Executing a Data-Driven Method for Transfusion Management with HemaLogiX™

In an era where patient safety and resource management are paramount, University Hospitals In Cleveland, Ohio (UH) saved $55M over 7 years (2017-2023) by pioneering a data-driven and transparent approach for transfusion utilization practices, powered by an innovative analytics platform, HemaLogiX™. The associated costs of transfusion reach well beyond blood acquisition to include handling, processing, supplies to transfuse, and unintentional patient harm.1 While transfusion saves lives, it also carries risk of immediate adverse reactions and unintended complications for patients, and up to 40% of transfusions may not be clinically indicate­d.2 “Transfusions can save lives, yet blood is scarce, costly, and commonly overused,” shares Dr. Peter Pronovost, Chief Quality and Clinical Transformation Officer at University Hospitals Health System. “The use of a novel technology coupled with a model of transformation reduced our use by decreasing inappropriate transfusions”.

UH began a high reliability medicine (HRM) initiative in 2016 to reduce transfusion overuse and determine how to best measure the prescription of blood for each patient at the time of transfusion. Realizing data is fundamental to identifying opportunity and managing practice change, data was mined and analyzed manually, driving the creation of HemaLogiX and automating the complete analysis of all transfusions in 2017. The automated tool has been crucial to more effectively managing the tenuous blood supply by fine-tuning transfusion practices, resulting in a sustained 45% decrease in red blood cell (RBC) transfusion and 50% decrease in platelet transfusion at UH Cleveland Medical Center. The cumulative financial savings associated with the changes in transfusion of RBC, platelets, plasma and cryoprecipitate exceeded $55M during this time.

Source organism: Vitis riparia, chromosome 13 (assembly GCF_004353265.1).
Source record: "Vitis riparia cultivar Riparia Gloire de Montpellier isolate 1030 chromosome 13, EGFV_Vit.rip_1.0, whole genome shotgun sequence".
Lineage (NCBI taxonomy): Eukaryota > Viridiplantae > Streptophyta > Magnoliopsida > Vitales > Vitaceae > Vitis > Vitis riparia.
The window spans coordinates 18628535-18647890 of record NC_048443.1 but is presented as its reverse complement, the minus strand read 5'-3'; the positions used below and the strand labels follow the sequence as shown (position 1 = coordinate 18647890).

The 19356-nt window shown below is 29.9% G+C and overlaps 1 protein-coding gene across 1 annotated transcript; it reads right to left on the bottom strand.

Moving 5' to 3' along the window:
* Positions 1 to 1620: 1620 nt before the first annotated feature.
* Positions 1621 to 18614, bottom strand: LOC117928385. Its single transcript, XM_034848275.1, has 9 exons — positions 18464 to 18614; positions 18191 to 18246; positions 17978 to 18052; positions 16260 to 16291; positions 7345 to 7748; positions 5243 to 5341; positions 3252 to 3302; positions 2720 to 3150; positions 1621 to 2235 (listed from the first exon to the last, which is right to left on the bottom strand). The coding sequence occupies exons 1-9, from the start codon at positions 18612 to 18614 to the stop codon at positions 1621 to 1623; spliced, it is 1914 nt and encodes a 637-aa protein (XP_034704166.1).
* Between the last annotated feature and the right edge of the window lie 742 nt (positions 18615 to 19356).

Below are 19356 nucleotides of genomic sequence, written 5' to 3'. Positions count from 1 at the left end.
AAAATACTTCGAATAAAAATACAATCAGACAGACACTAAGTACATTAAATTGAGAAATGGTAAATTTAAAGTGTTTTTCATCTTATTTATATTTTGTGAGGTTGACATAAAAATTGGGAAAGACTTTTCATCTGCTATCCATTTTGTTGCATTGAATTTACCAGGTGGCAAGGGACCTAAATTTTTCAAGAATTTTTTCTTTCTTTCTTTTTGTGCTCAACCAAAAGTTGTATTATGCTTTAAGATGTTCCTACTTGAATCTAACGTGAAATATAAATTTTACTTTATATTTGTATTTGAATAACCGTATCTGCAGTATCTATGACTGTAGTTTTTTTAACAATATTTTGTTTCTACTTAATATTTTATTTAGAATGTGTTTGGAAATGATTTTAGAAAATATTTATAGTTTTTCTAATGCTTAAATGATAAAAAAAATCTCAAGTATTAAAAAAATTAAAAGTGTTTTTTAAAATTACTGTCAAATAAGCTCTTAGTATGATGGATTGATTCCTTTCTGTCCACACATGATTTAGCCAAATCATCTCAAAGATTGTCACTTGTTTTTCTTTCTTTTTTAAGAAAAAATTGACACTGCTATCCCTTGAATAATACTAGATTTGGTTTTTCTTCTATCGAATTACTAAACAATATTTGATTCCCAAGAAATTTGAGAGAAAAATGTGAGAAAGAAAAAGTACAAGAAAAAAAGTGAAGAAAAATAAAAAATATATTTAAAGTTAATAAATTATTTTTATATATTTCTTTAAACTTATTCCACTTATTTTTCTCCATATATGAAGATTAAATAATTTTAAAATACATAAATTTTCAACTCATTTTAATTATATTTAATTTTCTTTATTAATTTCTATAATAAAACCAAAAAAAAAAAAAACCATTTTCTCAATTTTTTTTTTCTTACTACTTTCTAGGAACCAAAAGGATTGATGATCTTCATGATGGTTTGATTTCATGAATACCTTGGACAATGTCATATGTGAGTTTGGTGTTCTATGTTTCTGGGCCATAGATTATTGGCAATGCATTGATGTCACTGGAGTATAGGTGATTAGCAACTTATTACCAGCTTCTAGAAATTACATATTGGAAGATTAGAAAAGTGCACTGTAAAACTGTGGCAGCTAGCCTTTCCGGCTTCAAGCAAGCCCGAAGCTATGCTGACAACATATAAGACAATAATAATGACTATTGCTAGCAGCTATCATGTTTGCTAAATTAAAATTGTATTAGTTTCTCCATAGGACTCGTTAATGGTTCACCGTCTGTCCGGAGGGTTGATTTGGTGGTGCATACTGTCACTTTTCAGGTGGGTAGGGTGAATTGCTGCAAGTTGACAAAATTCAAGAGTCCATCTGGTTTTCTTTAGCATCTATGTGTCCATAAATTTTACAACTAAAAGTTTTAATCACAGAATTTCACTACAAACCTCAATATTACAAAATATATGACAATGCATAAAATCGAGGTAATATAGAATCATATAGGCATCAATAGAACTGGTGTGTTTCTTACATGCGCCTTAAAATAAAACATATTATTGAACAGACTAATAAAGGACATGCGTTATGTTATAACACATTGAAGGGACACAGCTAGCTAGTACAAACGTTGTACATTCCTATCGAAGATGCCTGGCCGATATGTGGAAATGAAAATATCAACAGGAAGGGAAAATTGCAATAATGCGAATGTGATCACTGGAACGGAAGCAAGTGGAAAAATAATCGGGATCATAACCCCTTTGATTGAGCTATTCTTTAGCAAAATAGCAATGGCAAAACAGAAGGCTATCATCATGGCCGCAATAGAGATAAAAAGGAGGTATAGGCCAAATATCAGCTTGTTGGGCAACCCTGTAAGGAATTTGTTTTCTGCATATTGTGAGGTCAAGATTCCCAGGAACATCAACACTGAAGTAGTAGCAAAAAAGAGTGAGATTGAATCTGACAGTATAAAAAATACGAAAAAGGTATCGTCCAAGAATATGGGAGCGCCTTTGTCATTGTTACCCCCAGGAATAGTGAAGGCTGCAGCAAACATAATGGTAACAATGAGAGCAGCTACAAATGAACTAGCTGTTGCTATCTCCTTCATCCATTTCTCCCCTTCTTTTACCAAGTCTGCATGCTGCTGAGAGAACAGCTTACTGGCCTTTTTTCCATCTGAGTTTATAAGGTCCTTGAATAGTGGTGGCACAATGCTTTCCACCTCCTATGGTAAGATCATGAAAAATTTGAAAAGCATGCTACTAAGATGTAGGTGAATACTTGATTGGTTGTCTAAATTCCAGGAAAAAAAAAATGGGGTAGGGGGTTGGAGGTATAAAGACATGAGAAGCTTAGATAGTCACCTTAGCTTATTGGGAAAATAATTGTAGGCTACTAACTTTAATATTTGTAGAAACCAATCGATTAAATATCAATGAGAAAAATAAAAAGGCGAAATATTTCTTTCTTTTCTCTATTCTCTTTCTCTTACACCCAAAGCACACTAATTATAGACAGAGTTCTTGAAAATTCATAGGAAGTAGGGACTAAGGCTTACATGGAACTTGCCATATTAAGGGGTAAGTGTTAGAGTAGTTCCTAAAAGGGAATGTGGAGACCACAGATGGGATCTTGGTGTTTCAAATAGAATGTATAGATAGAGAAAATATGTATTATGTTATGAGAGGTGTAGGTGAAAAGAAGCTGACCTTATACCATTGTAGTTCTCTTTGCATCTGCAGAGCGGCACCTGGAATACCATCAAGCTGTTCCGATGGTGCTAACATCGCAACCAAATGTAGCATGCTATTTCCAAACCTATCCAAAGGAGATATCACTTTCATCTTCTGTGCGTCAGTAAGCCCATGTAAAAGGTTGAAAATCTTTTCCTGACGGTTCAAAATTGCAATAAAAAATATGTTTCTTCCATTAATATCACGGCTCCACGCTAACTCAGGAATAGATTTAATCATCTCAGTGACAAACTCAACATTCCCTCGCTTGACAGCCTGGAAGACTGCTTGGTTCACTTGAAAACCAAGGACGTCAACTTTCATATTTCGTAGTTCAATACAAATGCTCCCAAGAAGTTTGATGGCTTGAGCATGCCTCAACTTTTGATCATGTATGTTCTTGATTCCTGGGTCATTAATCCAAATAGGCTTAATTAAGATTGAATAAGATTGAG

“HemaLogiX has been the cornerstone of our strategy, enabling us to take a deep dive into our practices and identify areas with the greatest opportunity for improvement,” says Dr. James Hill, Critical Care Anesthesiologist, Community Hospital COO, HRM Lead, Program Director and Co-inventor of HemaLogiX. “Leveraging the Transfusion Appropriateness Algorithm, which was developed with input from over 30 subspecialists, the platform harnesses clinical data from the EMR and blood management system to provide a rapid, evidence-based assessment of each transfusion.”

The software’s sophisticated analytics allow for a granular view of transfusion practices, identifying cases where clinical situations at the time of treatment did not support the prescribed transfusion.3 The ability to aggregate and sort data by facility, department, and provider proved invaluable, offering a clear view of performance, pinpointing where targeted interventions could yield the most significant enhancements. “With HemaLogiX, we could quickly discern patterns and variations across service lines and tailor our educational efforts where they were needed most,” adds Jen Dawson, MBA, MSN, RN, HRM Lead, and Co-inventor of HemaLogiX, who helped leaders and physicians use data to drive performance improvement.